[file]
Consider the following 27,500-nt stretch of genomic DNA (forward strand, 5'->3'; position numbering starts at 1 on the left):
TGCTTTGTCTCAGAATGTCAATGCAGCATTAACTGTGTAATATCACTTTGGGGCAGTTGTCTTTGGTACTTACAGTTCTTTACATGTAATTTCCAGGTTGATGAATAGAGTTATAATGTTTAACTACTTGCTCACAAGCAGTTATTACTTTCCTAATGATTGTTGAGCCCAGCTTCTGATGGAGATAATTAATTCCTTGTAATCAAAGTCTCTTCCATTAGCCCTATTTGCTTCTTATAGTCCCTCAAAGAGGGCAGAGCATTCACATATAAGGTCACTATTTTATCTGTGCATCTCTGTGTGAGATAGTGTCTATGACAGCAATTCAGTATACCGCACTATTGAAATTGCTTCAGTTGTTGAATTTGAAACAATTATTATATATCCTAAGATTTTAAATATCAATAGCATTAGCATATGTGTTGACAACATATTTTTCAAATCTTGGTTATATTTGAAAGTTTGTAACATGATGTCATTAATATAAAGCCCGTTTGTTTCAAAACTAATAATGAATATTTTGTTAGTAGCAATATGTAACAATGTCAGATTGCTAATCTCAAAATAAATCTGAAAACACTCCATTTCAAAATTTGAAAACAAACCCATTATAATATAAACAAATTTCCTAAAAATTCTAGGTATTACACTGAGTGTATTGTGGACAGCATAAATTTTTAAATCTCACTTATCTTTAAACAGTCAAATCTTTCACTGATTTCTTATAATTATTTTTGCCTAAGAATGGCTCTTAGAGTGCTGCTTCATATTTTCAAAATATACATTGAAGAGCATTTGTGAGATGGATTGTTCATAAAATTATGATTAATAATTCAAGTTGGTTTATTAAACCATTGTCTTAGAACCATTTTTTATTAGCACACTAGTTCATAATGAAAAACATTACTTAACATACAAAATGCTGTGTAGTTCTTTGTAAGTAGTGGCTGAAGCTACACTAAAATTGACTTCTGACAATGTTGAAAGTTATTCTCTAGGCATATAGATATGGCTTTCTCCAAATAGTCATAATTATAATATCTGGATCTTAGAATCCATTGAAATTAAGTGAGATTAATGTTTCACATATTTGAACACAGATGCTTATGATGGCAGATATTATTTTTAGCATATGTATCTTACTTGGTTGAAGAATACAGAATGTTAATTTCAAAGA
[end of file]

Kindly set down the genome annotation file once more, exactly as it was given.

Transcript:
Consider the following 27,500-nt stretch of genomic DNA (forward strand, 5'->3'; position numbering starts at 1 on the left):
TGCTTTGTCTCAGAATGTCAATGCAGCATTAACTGTGTAATATCACTTTGGGGCAGTTGTCTTTGGTACTTACAGTTCTTTACATGTAATTTCCAGGTTGATGAATAGAGTTATAATGTTTAACTACTTGCTCACAAGCAGTTATTACTTTCCTAATGATTGTTGAGCCCAGCTTCTGATGGAGATAATTAATTCCTTGTAATCAAAGTCTCTTCCATTAGCCCTATTTGCTTCTTATAGTCCCTCAAAGAGGGCAGAGCATTCACATATAAGGTCACTATTTTATCTGTGCATCTCTGTGTGAGATAGTGTCTATGACAGCAATTCAGTATACCGCACTATTGAAATTGCTTCAGTTGTTGAATTTGAAACAATTATTATATATCCTAAGATTTTAAATATCAATAGCATTAGCATATGTGTTGACAACATATTTTTCAAATCTTGGTTATATTTGAAAGTTTGTAACATGATGTCATTAATATAAAGCCCGTTTGTTTCAAAACTAATAATGAATATTTTGTTAGTAGCAATATGTAACAATGTCAGATTGCTAATCTCAAAATAAATCTGAAAACACTCCATTTCAAAATTTGAAAACAAACCCATTATAATATAAACAAATTTCCTAAAAATTCTAGGTATTACACTGAGTGTATTGTGGACAGCATAAATTTTTAAATCTCACTTATCTTTAAACAGTCAAATCTTTCACTGATTTCTTATAATTATTTTTGCCTAAGAATGGCTCTTAGAGTGCTGCTTCATATTTTCAAAATATACATTGAAGAGCATTTGTGAGATGGATTGTTCATAAAATTATGATTAATAATTCAAGTTGGTTTATTAAACCATTGTCTTAGAACCATTTTTTATTAGCACACTAGTTCATAATGAAAAACATTACTTAACATACAAAATGCTGTGTAGTTCTTTGTAAGTAGTGGCTGAAGCTACACTAAAATTGACTTCTGACAATGTTGAAAGTTATTCTCTAGGCATATAGATATGGCTTTCTCCAAATAGTCATAATTATAATATCTGGATCTTAGAATCCATTGAAATTAAGTGAGATTAATGTTTCACATATTTGAACACAGATGCTTATGATGGCAGATATTATTTTTAGCATATGTATCTTACTTGGTTGAAGAATACAGAATGTTAATTTCAAAGA